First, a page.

It’s times like these where Mr. Horowitz seems almost as liberal as those he criticizes, as if he’s looking at things in terms of results rather than principles.

Posted by: Joel on May 20, 2003 6:53 PM

Another odd thing about Horowitz’s article: He’s not just accusing the Christian right of “intolerance” toward homosexual persons per se; he’s accusing them of “intolerance” toward a radical gay activist organization. It reminds me of how feminists, a few years back, came up with a new form of “intolerance” to indict: “anti-feminism,” meaning any opposition to the feminist agenda. Of course, Horowitz is not saying that any opposition to the radical gay agenda is intolerance. But still, I don’t remember anyone previously using the word “intolerance” in the way Horowitz uses it in this article, to describe people who say: “Here is an organization that is so offensive, so radical, so antithetical to everything we believe, that we don’t think top Republican leaders should meet with them.”

Posted by: Lawrence Auster on May 20, 2003 7:57 PM

In my opinion religious arguments shouldn’t be used too much in cases like this. In this day and age people who quote scripture in their defence won’t get anywhere because everyone knows that scripture contains POV’s of various holy persons but it does not contain much in the way of arguments.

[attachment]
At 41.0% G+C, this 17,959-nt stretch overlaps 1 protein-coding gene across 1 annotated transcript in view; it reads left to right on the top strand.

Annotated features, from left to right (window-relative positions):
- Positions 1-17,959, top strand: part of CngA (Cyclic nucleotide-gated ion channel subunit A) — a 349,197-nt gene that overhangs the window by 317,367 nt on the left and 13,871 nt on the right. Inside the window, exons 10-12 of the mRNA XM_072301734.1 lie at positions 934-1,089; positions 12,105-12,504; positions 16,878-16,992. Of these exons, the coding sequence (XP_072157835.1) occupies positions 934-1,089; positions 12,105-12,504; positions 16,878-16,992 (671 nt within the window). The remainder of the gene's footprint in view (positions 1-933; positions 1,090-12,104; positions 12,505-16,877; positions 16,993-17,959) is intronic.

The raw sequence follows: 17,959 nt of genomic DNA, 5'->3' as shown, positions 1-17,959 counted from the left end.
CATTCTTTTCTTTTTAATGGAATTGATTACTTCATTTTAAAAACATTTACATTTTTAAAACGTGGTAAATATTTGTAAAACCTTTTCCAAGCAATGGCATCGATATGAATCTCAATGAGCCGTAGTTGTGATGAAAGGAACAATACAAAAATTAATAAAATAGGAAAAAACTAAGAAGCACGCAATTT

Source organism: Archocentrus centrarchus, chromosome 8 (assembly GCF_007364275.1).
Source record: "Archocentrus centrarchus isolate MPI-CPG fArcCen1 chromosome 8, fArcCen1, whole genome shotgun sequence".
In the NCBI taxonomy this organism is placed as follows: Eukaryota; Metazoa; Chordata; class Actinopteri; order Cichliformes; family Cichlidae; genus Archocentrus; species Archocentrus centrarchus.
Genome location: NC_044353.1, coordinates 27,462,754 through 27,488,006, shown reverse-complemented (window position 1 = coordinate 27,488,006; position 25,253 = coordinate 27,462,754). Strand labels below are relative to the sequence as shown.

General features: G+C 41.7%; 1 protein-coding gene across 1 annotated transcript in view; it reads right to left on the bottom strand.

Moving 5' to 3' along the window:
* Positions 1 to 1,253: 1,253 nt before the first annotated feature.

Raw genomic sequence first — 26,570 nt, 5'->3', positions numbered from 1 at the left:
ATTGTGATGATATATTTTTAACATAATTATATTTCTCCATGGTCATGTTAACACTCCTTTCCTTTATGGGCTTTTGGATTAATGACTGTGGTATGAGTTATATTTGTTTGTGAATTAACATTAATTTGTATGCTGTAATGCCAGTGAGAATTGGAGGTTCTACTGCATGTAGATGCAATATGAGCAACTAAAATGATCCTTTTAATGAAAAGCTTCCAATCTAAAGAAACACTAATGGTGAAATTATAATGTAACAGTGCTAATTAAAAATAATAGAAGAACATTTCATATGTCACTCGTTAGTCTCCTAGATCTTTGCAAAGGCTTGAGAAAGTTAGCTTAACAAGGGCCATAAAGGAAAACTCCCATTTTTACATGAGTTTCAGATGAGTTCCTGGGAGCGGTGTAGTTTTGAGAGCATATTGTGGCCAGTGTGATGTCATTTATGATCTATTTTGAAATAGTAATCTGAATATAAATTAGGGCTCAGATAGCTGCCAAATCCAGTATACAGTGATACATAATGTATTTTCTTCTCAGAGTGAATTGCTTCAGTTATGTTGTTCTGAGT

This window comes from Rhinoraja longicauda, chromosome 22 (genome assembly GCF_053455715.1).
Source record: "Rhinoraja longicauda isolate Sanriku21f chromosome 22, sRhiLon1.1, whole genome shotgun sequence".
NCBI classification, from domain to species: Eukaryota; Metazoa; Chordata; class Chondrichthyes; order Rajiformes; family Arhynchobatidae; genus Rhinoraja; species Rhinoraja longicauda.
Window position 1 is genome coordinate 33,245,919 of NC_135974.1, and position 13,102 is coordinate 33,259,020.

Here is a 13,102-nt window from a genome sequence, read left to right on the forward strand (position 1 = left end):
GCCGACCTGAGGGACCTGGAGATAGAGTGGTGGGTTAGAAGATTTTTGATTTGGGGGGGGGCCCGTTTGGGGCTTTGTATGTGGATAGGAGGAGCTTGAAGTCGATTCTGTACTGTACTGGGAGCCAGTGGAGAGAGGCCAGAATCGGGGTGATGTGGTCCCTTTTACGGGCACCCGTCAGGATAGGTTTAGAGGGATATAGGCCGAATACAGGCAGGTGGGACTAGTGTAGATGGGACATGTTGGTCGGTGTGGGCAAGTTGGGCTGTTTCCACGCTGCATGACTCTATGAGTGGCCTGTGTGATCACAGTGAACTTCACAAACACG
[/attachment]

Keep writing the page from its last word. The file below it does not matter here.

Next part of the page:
Homosexuality is culturally (hence ultimately, racially) destructive. It may not *always* be. For instance Greece and Sparta had traditions of homosexuality which probably didn’t harm those societies, because in spite of the whatever homosexuality went on, the men were expected to sire children. In contrast modern day homosexuals seek to destroy the social institutions by which one generation gives rise to another and they also form a subversive subculture which is generally supportive of anti-western leftist causes. In summary, there are plenty of justifiable reasons to oppose homosexuality that have nothing to do with what this or that religious scripture has to say.

Also as Joel pointed out there is far less evidence of heritability of homosexuality than there is of heritability of IQ, but many of the people who loudly affirm the former also loudly deny the latter. This sort of situation happens partly because the leftist social vision is at odds with reality.

One other point that I don’t think i saw made is that, if one claims that homosexuality should be culturally permissible because its a genetically determined condition, then someone else can claim that ‘homophobia’ should likewise be culturally permissible because it might be a genetically determined behaviour itself.